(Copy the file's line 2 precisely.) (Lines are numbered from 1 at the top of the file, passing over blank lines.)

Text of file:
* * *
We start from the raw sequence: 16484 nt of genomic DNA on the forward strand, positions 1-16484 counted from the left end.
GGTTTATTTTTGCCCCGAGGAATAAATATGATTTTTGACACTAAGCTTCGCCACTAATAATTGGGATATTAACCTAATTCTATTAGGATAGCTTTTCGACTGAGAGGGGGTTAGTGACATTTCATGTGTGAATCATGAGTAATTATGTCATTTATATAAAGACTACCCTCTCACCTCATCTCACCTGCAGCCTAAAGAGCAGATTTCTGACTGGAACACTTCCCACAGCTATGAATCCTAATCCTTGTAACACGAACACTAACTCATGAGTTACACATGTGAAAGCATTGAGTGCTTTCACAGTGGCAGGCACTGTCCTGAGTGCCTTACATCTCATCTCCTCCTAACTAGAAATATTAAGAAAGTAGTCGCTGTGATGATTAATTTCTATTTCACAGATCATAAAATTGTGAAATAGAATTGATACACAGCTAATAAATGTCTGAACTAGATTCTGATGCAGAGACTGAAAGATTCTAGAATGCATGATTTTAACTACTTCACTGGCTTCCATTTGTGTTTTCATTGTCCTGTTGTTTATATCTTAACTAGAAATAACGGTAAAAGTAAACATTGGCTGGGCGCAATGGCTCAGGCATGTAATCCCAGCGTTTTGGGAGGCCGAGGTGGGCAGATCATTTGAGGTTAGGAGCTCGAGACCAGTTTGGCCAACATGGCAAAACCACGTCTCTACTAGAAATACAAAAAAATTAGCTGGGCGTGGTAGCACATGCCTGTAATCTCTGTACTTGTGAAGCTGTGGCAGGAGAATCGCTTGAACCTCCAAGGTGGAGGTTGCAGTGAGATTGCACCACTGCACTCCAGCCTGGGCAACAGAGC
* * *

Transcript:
GGTTTATTTTTGCCCCGAGGAATAAATATGATTTTTGACACTAAGCTTCGCCACTAATAATTGGGATATTAACCTAATTCTATTAGGATAGCTTTTCGACTGAGAGGGGGTTAGTGACATTTCATGTGTGAATCATGAGTAATTATGTCATTTATATAAAGACTACCCTCTCACCTCATCTCACCTGCAGCCTAAAGAGCAGATTTCTGACTGGAACACTTCCCACAGCTATGAATCCTAATCCTTGTAACACGAACACTAACTCATGAGTTACACATGTGAAAGCATTGAGTGCTTTCACAGTGGCAGGCACTGTCCTGAGTGCCTTACATCTCATCTCCTCCTAACTAGAAATATTAAGAAAGTAGTCGCTGTGATGATTAATTTCTATTTCACAGATCATAAAATTGTGAAATAGAATTGATACACAGCTAATAAATGTCTGAACTAGATTCTGATGCAGAGACTGAAAGATTCTAGAATGCATGATTTTAACTACTTCACTGGCTTCCATTTGTGTTTTCATTGTCCTGTTGTTTATATCTTAACTAGAAATAACGGTAAAAGTAAACATTGGCTGGGCGCAATGGCTCAGGCATGTAATCCCAGCGTTTTGGGAGGCCGAGGTGGGCAGATCATTTGAGGTTAGGAGCTCGAGACCAGTTTGGCCAACATGGCAAAACCACGTCTCTACTAGAAATACAAAAAAATTAGCTGGGCGTGGTAGCACATGCCTGTAATCTCTGTACTTGTGAAGCTGTGGCAGGAGAATCGCTTGAACCTCCAAGGTGGAGGTTGCAGTGAGATTGCACCACTGCACTCCAGCCTGGGCAACAGAGC